Creation of new commission eyed to spread word on federalism

DAVAO CITY (MindaNews / 17 May) – Incoming President Rodrigo R. Duterte will create a separate commission comprised of Moros, Lumads and Christians to spread the word on federalism in the country when he assumes the country’s highest post by June 30.

In a press conference at the Matina Enclaves here Monday, Duterte said that some lecturers and experts will also sit in the commission to shed light on the possible shift from a unitary type to federal, parliamentary form of government.

Re-writing the constitution is one of Duterte’s main agenda aside from solving criminality and drugs, in which he vowed to address in the first three to six months of his term.

He said that he would then ask Congress to call for a constitutional convention to start with the draft of the new constitution before the plebiscite which is eyed to be in the next two years.

“I will call for a constitutional convention and ask the Filipino people the need to have a federal system. It should be not later than two years. We submit the proposal for a plebiscite, madali lang mag-frame. It’s not in the framing of the words, it’s in the matter of implementation and obeying what we have agreed on and that is for everybody – Christians, Moros and Lumads,” he said.

Duterte said the Mindanao issue hinges on “our success or failure of federalism. Nothing short of that thing will ever appease the Moro people.”

He discussed the failure of Tripoli Agreement that was signed under Philippine government during the regime of former President Ferdinand Marcos and the Moro National Liberation Front (MNLF) in 1976 to bring peace in the island.

In an interview during “Run Duterte Run” Caravan on August 28, 2015 at the Rizal Park here, MNLF Central Committee acting vice chairman Rolando Abdul-Aziz Olamit said three are still three agreements on the territory, provisionary government, and revenue sharing that have not yet been realized.

Although he said the signing of the Tripoli Agreement also delivered some results like the creation of Shari’ah Court, education for the Moro people, and integration of rebel forces into the military as provided for in the Final Peace Agreement of 1996.

Duterte stressed that what the Moro people want now is federalism. “We have to give if you want to have a peaceful Mindanao and eventually a peaceful country. Nothing short of that [federalism] will bring peace to our land,” he said.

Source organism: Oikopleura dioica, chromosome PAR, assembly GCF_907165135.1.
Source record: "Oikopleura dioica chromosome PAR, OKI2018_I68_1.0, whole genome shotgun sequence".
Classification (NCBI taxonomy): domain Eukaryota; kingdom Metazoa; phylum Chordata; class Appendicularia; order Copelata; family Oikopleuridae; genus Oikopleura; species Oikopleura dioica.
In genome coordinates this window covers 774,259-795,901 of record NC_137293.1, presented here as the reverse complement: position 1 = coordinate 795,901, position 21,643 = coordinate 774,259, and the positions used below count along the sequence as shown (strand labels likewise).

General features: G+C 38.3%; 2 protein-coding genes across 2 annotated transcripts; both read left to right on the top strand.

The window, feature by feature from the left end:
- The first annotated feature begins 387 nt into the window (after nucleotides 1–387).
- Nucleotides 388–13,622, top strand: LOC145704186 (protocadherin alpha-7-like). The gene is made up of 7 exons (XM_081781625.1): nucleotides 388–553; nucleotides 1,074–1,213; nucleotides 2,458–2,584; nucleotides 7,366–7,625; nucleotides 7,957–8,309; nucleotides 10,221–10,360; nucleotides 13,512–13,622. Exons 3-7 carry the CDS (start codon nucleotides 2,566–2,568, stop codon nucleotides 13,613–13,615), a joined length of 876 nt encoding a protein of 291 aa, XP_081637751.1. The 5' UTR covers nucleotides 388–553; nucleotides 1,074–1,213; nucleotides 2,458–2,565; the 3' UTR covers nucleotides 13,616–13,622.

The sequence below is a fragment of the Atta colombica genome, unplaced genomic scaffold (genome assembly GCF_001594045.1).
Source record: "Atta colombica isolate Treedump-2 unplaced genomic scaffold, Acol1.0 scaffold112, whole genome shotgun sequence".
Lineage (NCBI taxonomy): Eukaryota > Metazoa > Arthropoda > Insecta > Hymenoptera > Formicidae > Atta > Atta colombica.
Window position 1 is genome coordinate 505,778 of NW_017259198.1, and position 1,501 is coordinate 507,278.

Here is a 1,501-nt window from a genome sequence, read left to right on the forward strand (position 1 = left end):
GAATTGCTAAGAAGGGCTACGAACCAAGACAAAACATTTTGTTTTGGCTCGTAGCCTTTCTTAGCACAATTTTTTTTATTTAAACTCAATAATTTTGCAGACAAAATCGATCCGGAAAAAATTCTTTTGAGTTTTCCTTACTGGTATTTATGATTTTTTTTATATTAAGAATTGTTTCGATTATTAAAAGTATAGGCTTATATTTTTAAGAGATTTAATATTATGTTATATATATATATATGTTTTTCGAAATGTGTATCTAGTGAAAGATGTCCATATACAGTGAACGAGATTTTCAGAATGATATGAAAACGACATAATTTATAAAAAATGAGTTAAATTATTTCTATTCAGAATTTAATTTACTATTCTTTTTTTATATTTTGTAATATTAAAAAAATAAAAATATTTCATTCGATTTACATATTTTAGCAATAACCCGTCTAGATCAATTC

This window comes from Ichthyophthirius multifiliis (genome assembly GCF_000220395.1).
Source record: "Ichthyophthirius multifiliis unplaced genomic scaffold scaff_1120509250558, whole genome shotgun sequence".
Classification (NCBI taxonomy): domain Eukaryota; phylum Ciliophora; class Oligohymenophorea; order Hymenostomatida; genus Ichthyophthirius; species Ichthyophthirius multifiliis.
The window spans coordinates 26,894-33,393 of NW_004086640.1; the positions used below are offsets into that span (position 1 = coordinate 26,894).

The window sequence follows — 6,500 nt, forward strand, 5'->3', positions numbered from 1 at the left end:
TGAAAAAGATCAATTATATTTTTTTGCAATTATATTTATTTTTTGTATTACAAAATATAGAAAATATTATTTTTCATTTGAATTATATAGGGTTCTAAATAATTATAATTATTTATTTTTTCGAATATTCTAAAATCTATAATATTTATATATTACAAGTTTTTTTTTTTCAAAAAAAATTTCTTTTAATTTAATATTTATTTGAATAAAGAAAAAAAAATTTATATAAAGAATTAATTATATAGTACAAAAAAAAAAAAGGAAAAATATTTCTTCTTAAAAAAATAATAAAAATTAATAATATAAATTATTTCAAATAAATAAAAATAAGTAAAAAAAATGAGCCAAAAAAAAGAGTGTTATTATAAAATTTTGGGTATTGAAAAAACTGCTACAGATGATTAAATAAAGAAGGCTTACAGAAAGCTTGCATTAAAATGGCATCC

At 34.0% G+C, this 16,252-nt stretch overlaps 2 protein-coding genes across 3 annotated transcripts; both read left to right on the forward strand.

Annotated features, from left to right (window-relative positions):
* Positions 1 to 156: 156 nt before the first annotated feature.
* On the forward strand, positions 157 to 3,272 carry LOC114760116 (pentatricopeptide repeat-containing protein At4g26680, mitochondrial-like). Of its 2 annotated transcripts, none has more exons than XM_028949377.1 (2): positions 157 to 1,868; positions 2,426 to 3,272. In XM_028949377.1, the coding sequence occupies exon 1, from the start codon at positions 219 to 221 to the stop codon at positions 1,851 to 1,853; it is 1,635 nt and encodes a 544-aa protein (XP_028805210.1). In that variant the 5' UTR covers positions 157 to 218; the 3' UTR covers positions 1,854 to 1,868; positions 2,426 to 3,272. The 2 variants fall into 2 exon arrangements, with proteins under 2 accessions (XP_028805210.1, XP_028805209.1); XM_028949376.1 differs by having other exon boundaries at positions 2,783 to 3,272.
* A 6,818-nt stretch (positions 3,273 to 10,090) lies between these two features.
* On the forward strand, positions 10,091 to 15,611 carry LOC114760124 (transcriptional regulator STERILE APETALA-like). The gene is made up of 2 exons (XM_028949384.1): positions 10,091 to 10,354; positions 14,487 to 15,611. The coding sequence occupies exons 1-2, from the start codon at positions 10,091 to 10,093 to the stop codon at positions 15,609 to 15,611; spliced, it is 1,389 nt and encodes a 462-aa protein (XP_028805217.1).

Duterte said that he will ask the terrorist group Abu Sayyaf to talk with the government.

“The Abu Sayyaf is connected with the Mindanao issue. It drove young men to desperation and being radicalized. Ayaw ko yan sila ma-contaminate ng ISIS (Islamic State of Iraq and Syria), in the meantime, I just have to cooperate with them but they must know the consequences of their acts,” Duterte said.

He said that he will create negotiating bodies to divert the Abu Sayyaf’s focus on “nation-building” rather than condemnation in order to attain peace in the island. But he emphasized that anyone who committed serious crimes should be made to answer for the act.

“There will be a time to reckon with that I will ask everybody there to surrender and release all their hostages. But it will not come until we start the talks in Mindanao,” he said.

Although he stressed the need to hold talks with the ASG, he said that police operations will continue along with the Armed Force of the Philippines (AFP).

“For those that are committed in the performance of their duty, I, the president, will be assuming full legal responsibility. I only ask the other constitutional bodies, give us the little respect that we deserve,” he said.

Earlier, Duterte lambasted the Civil Service Commission (CSC) and Commission on Human Rights (CHR) over issues on “ethics” and “human rights” violations.